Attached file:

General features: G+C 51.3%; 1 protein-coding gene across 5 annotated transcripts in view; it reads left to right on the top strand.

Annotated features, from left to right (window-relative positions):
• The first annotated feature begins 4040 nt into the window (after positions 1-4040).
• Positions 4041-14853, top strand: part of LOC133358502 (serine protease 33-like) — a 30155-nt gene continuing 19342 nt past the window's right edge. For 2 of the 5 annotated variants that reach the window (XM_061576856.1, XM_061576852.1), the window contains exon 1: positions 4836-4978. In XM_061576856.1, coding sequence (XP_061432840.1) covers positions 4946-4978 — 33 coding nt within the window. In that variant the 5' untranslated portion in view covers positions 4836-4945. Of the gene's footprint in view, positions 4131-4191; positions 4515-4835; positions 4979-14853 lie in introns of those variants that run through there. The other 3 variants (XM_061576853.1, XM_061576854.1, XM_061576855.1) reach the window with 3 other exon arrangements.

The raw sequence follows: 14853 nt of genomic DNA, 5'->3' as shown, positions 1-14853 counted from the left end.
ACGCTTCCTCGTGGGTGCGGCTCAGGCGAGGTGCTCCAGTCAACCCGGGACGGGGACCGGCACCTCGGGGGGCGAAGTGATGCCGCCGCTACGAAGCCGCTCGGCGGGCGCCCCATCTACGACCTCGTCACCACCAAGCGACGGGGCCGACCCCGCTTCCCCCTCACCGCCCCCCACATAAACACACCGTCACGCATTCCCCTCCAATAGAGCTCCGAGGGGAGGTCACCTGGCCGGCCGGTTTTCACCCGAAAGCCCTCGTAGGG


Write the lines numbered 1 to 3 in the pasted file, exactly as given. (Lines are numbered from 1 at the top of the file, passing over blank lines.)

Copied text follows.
General features: G+C 51.3%; 1 protein-coding gene across 5 annotated transcripts in view; it reads left to right on the top strand.

Annotated features, from left to right (window-relative positions):
• The first annotated feature begins 4040 nt into the window (after positions 1-4040).